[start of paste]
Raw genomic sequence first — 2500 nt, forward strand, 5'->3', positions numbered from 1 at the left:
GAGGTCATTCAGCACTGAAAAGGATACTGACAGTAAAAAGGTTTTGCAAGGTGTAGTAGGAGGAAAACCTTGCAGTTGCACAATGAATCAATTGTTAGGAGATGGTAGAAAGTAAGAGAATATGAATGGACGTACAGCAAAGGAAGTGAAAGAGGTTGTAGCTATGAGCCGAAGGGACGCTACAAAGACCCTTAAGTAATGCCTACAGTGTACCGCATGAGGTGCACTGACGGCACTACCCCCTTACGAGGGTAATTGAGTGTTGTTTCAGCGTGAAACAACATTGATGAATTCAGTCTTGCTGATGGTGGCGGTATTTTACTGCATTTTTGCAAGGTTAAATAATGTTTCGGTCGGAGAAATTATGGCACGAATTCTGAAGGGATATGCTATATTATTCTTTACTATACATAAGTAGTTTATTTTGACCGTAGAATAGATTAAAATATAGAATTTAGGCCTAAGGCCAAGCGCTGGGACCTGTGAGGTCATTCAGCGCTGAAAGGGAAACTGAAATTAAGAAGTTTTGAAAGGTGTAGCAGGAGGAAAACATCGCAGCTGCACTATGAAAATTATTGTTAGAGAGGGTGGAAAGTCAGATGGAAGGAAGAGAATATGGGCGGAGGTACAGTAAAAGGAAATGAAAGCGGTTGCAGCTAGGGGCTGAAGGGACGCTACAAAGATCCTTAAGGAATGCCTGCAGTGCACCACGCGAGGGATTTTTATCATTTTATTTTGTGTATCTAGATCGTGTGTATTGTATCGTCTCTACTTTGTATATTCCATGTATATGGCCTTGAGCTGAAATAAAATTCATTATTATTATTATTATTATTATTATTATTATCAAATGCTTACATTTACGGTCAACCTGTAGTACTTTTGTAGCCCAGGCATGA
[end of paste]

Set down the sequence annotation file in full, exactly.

Raw genomic sequence first — 2500 nt, forward strand, 5'->3', positions numbered from 1 at the left:
GAGGTCATTCAGCACTGAAAAGGATACTGACAGTAAAAAGGTTTTGCAAGGTGTAGTAGGAGGAAAACCTTGCAGTTGCACAATGAATCAATTGTTAGGAGATGGTAGAAAGTAAGAGAATATGAATGGACGTACAGCAAAGGAAGTGAAAGAGGTTGTAGCTATGAGCCGAAGGGACGCTACAAAGACCCTTAAGTAATGCCTACAGTGTACCGCATGAGGTGCACTGACGGCACTACCCCCTTACGAGGGTAATTGAGTGTTGTTTCAGCGTGAAACAACATTGATGAATTCAGTCTTGCTGATGGTGGCGGTATTTTACTGCATTTTTGCAAGGTTAAATAATGTTTCGGTCGGAGAAATTATGGCACGAATTCTGAAGGGATATGCTATATTATTCTTTACTATACATAAGTAGTTTATTTTGACCGTAGAATAGATTAAAATATAGAATTTAGGCCTAAGGCCAAGCGCTGGGACCTGTGAGGTCATTCAGCGCTGAAAGGGAAACTGAAATTAAGAAGTTTTGAAAGGTGTAGCAGGAGGAAAACATCGCAGCTGCACTATGAAAATTATTGTTAGAGAGGGTGGAAAGTCAGATGGAAGGAAGAGAATATGGGCGGAGGTACAGTAAAAGGAAATGAAAGCGGTTGCAGCTAGGGGCTGAAGGGACGCTACAAAGATCCTTAAGGAATGCCTGCAGTGCACCACGCGAGGGATTTTTATCATTTTATTTTGTGTATCTAGATCGTGTGTATTGTATCGTCTCTACTTTGTATATTCCATGTATATGGCCTTGAGCTGAAATAAAATTCATTATTATTATTATTATTATTATTATTATTATCAAATGCTTACATTTACGGTCAACCTGTAGTACTTTTGTAGCCCAGGCATGA